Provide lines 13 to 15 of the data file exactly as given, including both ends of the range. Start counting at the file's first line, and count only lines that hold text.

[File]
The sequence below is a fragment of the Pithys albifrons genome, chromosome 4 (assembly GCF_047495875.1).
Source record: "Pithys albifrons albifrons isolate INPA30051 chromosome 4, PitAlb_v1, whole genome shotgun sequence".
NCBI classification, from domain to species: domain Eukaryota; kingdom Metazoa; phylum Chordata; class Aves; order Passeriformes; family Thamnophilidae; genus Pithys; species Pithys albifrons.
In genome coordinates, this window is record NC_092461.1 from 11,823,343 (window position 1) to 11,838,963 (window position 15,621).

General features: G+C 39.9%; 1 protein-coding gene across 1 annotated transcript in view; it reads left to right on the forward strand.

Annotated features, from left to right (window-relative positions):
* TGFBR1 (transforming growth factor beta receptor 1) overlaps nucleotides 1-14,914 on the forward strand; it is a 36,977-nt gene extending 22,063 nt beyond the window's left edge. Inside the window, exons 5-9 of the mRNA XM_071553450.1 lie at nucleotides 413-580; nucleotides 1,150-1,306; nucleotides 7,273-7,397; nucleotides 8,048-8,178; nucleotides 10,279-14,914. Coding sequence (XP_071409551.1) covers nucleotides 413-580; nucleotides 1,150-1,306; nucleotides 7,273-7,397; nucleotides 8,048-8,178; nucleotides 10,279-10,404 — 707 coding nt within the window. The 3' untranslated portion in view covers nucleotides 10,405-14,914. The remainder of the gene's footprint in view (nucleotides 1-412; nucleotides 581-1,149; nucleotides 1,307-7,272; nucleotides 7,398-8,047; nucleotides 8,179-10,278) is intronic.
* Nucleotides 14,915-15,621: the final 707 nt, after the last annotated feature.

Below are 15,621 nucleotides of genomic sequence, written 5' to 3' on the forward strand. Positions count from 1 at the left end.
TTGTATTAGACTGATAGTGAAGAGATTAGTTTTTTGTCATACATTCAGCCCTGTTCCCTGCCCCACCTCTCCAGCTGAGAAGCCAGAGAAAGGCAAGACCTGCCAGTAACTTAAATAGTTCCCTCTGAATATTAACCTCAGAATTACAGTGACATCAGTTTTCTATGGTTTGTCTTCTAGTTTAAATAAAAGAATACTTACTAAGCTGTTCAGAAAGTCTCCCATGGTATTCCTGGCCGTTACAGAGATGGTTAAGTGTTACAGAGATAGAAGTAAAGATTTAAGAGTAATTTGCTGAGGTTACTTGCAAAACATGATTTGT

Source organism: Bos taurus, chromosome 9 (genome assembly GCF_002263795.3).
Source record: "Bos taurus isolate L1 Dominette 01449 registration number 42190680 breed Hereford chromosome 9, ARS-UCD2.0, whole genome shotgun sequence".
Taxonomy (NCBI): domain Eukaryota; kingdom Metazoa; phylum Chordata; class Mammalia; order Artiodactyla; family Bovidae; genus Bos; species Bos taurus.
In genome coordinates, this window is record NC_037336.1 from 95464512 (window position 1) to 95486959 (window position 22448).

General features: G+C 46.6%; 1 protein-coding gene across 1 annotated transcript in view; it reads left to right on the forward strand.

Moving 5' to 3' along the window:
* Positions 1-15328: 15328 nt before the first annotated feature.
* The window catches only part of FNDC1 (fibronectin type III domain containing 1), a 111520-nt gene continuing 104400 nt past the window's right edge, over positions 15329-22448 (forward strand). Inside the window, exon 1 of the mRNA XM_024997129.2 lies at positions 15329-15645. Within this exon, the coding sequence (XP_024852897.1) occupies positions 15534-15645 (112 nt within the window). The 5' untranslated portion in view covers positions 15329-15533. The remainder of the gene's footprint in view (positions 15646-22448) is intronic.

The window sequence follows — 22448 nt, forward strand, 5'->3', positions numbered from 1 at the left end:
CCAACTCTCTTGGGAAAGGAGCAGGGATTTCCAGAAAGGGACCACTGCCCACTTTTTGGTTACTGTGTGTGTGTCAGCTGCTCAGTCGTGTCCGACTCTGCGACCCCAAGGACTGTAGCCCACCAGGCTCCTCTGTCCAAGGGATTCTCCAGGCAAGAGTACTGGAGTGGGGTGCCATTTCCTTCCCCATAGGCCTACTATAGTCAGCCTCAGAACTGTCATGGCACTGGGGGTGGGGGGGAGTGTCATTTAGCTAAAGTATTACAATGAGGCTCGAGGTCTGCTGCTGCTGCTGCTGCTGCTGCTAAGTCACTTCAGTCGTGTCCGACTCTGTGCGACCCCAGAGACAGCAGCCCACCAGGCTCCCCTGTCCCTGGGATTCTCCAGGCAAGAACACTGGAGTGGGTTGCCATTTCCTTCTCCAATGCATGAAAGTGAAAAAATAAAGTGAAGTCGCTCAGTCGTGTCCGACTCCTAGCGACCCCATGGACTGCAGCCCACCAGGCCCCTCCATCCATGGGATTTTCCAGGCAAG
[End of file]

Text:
Taxonomy (NCBI): domain Eukaryota; kingdom Metazoa; phylum Chordata; class Mammalia; order Artiodactyla; family Bovidae; genus Bos; species Bos taurus.
In genome coordinates, this window is record NC_037336.1 from 95464512 (window position 1) to 95486959 (window position 22448).

General features: G+C 46.6%; 1 protein-coding gene across 1 annotated transcript in view; it reads left to right on the forward strand.